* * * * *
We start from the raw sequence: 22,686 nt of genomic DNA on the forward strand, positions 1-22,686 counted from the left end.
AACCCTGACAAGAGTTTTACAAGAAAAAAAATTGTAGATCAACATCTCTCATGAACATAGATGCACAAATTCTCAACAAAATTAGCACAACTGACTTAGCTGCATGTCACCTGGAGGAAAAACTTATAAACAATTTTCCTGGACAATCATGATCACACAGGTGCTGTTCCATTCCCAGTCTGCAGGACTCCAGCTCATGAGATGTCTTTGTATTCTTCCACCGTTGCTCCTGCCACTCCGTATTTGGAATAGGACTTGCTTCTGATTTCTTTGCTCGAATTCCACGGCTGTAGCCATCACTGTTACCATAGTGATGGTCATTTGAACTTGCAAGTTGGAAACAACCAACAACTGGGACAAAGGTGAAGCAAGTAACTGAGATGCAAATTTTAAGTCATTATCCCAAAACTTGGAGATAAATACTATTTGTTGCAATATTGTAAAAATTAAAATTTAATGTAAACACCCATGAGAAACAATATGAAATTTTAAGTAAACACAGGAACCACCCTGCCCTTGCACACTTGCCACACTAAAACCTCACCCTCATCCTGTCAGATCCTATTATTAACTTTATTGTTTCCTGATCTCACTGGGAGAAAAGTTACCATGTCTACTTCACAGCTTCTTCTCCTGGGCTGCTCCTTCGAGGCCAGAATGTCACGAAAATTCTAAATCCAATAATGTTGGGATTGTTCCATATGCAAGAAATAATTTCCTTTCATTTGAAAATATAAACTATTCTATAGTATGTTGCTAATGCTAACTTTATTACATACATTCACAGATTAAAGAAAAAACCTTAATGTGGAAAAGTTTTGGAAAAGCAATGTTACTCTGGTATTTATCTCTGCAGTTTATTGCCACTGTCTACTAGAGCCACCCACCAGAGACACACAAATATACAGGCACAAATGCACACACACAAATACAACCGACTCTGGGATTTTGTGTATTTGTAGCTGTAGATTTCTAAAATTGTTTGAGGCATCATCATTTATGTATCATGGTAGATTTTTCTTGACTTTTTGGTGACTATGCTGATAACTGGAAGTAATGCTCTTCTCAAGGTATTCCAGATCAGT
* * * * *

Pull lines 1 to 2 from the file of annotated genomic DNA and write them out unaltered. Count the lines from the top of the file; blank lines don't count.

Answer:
We start from the raw sequence: 22,686 nt of genomic DNA on the forward strand, positions 1-22,686 counted from the left end.
AACCCTGACAAGAGTTTTACAAGAAAAAAAATTGTAGATCAACATCTCTCATGAACATAGATGCACAAATTCTCAACAAAATTAGCACAACTGACTTAGCTGCATGTCACCTGGAGGAAAAACTTATAAACAATTTTCCTGGACAATCATGATCACACAGGTGCTGTTCCATTCCCAGTCTGCAGGACTCCAGCTCATGAGATGTCTTTGTATTCTTCCACCGTTGCTCCTGCCACTCCGTATTTGGAATAGGACTTGCTTCTGATTTCTTTGCTCGAATTCCACGGCTGTAGCCATCACTGTTACCATAGTGATGGTCATTTGAACTTGCAAGTTGGAAACAACCAACAACTGGGACAAAGGTGAAGCAAGTAACTGAGATGCAAATTTTAAGTCATTATCCCAAAACTTGGAGATAAATACTATTTGTTGCAATATTGTAAAAATTAAAATTTAATGTAAACACCCATGAGAAACAATATGAAATTTTAAGTAAACACAGGAACCACCCTGCCCTTGCACACTTGCCACACTAAAACCTCACCCTCATCCTGTCAGATCCTATTATTAACTTTATTGTTTCCTGATCTCACTGGGAGAAAAGTTACCATGTCTACTTCACAGCTTCTTCTCCTGGGCTGCTCCTTCGAGGCCAGAATGTCACGAAAATTCTAAATCCAATAATGTTGGGATTGTTCCATATGCAAGAAATAATTTCCTTTCATTTGAAAATATAAACTATTCTATAGTATGTTGCTAATGCTAACTTTATTACATACATTCACAGATTAAAGAAAAAACCTTAATGTGGAAAAGTTTTGGAAAAGCAATGTTACTCTGGTATTTATCTCTGCAGTTTATTGCCACTGTCTACTAGAGCCACCCACCAGAGACACACAAATATACAGGCACAAATGCACACACACAAATACAACCGACTCTGGGATTTTGTGTATTTGTAGCTGTAGATTTCTAAAATTGTTTGAGGCATCATCATTTATGTATCATGGTAGATTTTTCTTGACTTTTTGGTGACTATGCTGATAACTGGAAGTAATGCTCTTCTCAAGGTATTCCAGATCAGT